April Sunami joins us through a partnership with the Art in the House program sponsored by the Ohio Alliance of Art Education

April is a professional visual artist primarily focusing on mixed-media painting and installation. She earned her Master of Arts Degree in Art History from Ohio University and her Bachelor of Arts Degree from the Ohio State University. Sunami is also an award-winning installation artist through the 2012 Columbus Art Pop-Up Project sponsored by the Greater Columbus Arts Council. Her work has been widely exhibited in galleries and museums including the Columbus Museum of Art, National African America Museum and Cultural Center and the Southern Ohio Museum. Sunami is married to writer and philosopher Christopher Sunami. They both live in Columbus, OH and co-parent two bright and imaginative kids.

 

#myCMAstudio is a digital version of our drop- in program, Open Studio. Which is currently unavailable to the public due to Covid-19, and part of CMA’s JPMorgan Chase Center for Creativity Studio to explore ideas, solve creative challenges, and collaborate with friends and family. 

Pick up a Studio in a Box with all the supplies and materials needed to aid you in our weekly challenges or allow our CMA educators to guide kids 1- 8th grade in an online Studio Workshop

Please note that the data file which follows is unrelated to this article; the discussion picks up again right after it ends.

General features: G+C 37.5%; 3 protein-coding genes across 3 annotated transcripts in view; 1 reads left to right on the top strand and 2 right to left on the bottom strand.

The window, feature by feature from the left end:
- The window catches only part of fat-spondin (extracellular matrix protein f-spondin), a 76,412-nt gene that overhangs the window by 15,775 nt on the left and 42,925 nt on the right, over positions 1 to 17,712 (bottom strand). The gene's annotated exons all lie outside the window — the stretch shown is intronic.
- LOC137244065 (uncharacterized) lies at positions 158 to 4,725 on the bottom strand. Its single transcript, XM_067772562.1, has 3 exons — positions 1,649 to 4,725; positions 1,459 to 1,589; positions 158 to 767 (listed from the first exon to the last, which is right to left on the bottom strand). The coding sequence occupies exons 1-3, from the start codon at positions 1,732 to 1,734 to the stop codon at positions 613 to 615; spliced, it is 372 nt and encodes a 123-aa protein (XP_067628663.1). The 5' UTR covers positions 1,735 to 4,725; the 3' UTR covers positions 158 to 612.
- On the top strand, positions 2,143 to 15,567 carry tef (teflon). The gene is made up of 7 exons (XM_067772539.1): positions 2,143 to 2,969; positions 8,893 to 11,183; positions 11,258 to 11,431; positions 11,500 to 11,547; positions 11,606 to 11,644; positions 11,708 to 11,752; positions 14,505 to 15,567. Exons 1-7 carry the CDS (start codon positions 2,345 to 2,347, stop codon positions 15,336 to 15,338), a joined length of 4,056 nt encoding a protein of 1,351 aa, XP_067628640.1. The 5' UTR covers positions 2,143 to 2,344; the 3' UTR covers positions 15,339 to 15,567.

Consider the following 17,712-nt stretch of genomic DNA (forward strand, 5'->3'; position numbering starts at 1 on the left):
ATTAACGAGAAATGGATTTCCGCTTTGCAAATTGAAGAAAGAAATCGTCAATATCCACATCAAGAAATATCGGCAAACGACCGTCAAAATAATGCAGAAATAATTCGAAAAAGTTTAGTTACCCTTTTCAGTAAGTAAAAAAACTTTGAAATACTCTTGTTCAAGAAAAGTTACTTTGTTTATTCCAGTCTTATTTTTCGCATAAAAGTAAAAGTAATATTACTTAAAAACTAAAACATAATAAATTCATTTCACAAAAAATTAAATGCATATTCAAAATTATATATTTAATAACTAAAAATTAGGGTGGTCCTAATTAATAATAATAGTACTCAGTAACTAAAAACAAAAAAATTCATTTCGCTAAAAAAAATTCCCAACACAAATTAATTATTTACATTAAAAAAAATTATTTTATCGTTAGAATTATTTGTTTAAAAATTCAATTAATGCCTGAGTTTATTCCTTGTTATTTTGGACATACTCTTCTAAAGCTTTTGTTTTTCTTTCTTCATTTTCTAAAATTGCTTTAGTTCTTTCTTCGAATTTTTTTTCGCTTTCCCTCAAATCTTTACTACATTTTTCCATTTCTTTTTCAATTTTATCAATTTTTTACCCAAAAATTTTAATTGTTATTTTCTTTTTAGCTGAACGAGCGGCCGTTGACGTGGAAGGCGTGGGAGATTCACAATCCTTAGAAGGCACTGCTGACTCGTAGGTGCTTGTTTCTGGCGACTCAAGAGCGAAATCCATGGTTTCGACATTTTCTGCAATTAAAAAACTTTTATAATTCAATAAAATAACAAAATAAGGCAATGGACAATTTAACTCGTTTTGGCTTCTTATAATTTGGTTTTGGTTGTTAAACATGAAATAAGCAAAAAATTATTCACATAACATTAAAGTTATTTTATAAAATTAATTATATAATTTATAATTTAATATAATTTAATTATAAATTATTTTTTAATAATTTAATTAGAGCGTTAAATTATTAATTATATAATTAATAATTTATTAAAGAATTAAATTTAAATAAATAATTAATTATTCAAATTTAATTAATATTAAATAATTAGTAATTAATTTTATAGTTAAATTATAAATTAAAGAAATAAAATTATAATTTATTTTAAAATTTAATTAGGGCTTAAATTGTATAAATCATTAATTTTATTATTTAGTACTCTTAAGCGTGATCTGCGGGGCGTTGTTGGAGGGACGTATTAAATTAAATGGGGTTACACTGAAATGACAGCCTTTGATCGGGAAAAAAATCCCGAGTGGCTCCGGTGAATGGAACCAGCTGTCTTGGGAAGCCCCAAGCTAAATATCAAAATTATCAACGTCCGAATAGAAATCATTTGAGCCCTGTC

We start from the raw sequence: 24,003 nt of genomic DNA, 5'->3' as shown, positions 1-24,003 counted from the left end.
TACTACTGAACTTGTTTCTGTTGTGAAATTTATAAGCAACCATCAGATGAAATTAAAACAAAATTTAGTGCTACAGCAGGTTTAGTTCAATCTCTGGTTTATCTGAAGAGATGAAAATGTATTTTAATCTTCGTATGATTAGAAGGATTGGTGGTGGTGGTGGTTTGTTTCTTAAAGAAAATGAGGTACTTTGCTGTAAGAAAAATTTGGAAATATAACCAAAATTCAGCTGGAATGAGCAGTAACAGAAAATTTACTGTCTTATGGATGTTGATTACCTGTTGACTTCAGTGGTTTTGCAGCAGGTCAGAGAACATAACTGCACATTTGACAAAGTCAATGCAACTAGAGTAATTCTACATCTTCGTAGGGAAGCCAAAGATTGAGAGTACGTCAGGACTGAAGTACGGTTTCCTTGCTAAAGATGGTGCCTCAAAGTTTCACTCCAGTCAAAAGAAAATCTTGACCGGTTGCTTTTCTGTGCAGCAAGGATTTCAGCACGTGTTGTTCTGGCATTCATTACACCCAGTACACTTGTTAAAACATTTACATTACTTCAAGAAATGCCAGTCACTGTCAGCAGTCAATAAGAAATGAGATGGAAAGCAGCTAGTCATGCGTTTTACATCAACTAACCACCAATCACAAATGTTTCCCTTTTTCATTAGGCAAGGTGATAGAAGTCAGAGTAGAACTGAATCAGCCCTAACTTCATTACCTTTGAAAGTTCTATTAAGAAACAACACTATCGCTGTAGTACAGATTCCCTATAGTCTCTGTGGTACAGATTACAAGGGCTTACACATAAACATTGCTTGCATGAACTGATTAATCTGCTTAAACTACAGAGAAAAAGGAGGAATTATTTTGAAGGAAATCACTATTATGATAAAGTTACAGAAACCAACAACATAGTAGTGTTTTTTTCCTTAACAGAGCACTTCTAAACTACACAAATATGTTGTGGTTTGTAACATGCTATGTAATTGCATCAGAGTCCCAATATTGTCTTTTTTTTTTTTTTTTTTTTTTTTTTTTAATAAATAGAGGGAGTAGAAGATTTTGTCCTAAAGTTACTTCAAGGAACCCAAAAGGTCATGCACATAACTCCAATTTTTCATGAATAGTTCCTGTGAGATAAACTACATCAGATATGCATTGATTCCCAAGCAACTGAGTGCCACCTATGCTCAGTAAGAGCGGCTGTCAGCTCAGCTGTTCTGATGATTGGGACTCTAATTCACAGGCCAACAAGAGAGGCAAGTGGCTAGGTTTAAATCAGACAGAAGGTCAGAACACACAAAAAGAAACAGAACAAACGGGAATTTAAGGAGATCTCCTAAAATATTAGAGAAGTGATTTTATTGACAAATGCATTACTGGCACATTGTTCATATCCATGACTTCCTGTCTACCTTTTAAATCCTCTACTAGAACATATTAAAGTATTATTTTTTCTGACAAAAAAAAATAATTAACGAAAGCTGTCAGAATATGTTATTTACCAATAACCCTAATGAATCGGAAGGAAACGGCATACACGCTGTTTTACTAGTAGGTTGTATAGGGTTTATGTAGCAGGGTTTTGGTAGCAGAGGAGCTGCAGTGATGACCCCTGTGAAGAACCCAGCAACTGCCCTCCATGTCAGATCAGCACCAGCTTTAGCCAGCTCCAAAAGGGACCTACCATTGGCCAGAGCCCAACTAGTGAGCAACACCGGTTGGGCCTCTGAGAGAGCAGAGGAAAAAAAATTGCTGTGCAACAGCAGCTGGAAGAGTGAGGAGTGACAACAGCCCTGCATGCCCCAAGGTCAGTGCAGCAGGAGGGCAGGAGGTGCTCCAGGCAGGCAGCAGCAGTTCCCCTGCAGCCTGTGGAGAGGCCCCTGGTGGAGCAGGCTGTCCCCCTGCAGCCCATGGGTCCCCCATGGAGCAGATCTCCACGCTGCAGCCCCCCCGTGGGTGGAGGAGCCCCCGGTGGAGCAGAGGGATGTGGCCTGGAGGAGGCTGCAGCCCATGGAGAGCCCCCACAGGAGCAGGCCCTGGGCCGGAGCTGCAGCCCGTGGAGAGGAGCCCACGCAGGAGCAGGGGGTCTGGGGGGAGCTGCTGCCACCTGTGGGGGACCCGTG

Designer Swirls #myCMAStudio Challenge


I step out of the disrupting circumstances of life to make art. I find making art helps me heal. O.K. you may say. How? 

As a child, I gravitated instinctively to art-making and quiet spaces where I would make things with cardboard, glue, rice or shoe polish. These were my art supplies.

As a six-year-old boy they said I was shy, but it was clear to me that I had friends in my mind that wanted to come out on paper as colors, shapes, lines, swoops and swirls. Art, from the beginning, was where I could imagine a nice world. A world where I could wear my Vincent Van Gogh blue swish shoes to the makers studio, play with the blue paint and spread color. Making art that clearly expresses my feelings.  I want to tell all my friends I miss them. 

 

Printables you can use as templates to show how you disrupt your circumstances. 

Find a CMA Studio Challenge that speaks to you and share your creations on social media by tagging #myCMAstudio. 

— Richard Duarte Brown, known as Duarte, is a master artist with the TRANSIT ARTS Youth Arts Program and the Ohio Alliance for Arts Education’s Art in the House Program. For more than 30 years, Duarte has dedicated his talents to helping young people in Columbus, Ohio through countless programs including CAPACITY (CAPA’s Youth Arts Program), the Short Stop Youth Center, the King Arts Complex, Ohio Alliance for Arts Education’s (and formerly GCAC’s) Artists-in-Schools program, GCAC’s Children of the Future, Ebony Boys, Art Safe and VSA Ohio. More than my Brother’s Keeper, Duarte has also worked as a high school art instructor at the Arts and College Preparatory Academy in Columbus. Currently, he serves as a resident artist for Whitehall City Schools and Berne Union Schools in the Village of Sugar Grove, Ohio. His murals can be seen throughout the city, bringing comfort and inspiration to countless viewers.

#myCMAstudio is a digital version of our drop- in program, Open Studio. Which is currently unavailable to the public due to Covid-19, and part of CMA’s JPMorgan Chase Center for Creativity Studio to explore ideas, solve creative challenges, and collaborate with friends and family.